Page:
I don’t think we should be using Shakespeare as a core text for all four years of high school.
A colleague suggested I call this post-Shakespeare is Dead, and He Should Stay that Way, but I just couldn’t bring myself to do it (even though it is more creative than my post title!). I already have teachers who send me articles and TED talks about why Shakespeare is important, so I wasn’t brave enough to use his clever title. Plus I don’t believe Shakespeare needs to be removed entirely. One whole class play during high school may be appropriate, and sonnets and famous soliloquies could always be texts for study. I want to rethink the 4-6 week unit on a Shakespearean play that happens every year.
It is important to note that I do not hate Shakespeare. I studied the Bard a lot during my undergraduate and graduate studies (by choice!). So I get it. Shakespeare’s work is fascinating, heartbreaking, hilarious, and entertaining. My reading life is made richer by his art. But that doesn’t mean he should be the only playwright we study during high school. Using the same author for four years sends an unintentional message about the value of storytellers to our students. In addition, in many cases, the challenging nature of the reading masks the lack of critical thinking that often accompanies a Shakespeare unit.
Reading Teacher Rather than Literature Teacher
I am willing to admit that I became a teacher for the wrong reasons. I wanted a job where I could talk about books all day because I loved reading so much. I thought I was going to be introducing my students to the wonder of literature, and the first few years were a bit rough as I learned that my students didn’t come to their reading with the same passion as I did. Fortunately, those same students gave me a different reason to teach- them. Instead of “bestowing” my knowledge of great literature on them, I have the privilege of discovering texts with my students. As a result, I consider myself a reformed book snob. I have also become a teacher of reading and writing, rather than a teacher of literature.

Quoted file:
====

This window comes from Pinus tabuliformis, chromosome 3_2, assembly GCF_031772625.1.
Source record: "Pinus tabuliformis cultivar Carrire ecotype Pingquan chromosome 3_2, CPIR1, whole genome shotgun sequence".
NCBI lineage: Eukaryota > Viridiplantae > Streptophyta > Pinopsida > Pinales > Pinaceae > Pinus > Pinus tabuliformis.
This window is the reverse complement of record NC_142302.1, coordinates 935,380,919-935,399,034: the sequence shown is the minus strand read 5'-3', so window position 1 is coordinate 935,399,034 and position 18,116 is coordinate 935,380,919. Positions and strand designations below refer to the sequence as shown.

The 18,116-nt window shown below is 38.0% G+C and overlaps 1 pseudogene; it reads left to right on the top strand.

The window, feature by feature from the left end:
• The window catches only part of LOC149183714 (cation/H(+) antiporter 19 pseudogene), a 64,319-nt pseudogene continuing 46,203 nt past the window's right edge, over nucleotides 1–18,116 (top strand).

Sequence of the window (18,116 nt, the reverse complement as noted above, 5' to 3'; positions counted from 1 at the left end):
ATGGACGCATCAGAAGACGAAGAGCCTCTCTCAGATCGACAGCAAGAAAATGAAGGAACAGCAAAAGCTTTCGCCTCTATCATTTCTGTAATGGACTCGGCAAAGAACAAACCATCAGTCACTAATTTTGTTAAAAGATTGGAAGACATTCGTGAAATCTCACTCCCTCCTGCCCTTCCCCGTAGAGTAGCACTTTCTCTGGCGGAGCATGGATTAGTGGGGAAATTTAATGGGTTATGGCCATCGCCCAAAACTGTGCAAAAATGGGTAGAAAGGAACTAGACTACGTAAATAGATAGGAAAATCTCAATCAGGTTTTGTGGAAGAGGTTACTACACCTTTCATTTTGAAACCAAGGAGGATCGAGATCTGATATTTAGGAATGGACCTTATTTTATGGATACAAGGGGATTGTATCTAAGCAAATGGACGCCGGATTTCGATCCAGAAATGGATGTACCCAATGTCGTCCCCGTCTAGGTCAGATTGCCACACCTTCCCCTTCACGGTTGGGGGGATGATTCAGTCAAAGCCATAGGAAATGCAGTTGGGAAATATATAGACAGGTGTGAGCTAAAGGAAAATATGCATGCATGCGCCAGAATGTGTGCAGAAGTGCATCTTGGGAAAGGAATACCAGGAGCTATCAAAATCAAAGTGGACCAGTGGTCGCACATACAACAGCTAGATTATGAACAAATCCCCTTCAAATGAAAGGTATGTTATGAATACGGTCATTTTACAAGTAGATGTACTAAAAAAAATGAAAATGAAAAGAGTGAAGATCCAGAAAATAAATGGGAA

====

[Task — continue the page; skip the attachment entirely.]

If we estimate conservatively, the average student probably spends 16-20 weeks studying Shakespeare throughout high school. That is more time than many of our students spend reading on their own. However, the creation of an independent reader is much more important than any individual Shakespearean play. I can spend these weeks taking my students through a play because… it’s Shakespeare, or I can spend those four weeks nurturing the reading and writing lives of my students by helping them find the books they love and the authors to whom they can build their own allegiances.
Units of study should be designed around reading and writing skills, not around a text itself. The skills must come first. Reading Shakespeare for Shakespeare’s sake is not enough. So if skills are at the center of my teaching why would I use the same author to teach these skills every year?
The Danger of a Single Story- or Single Author
Years ago someone showed me Chimamanda Adichie’s TED talk The Danger of a Single Story.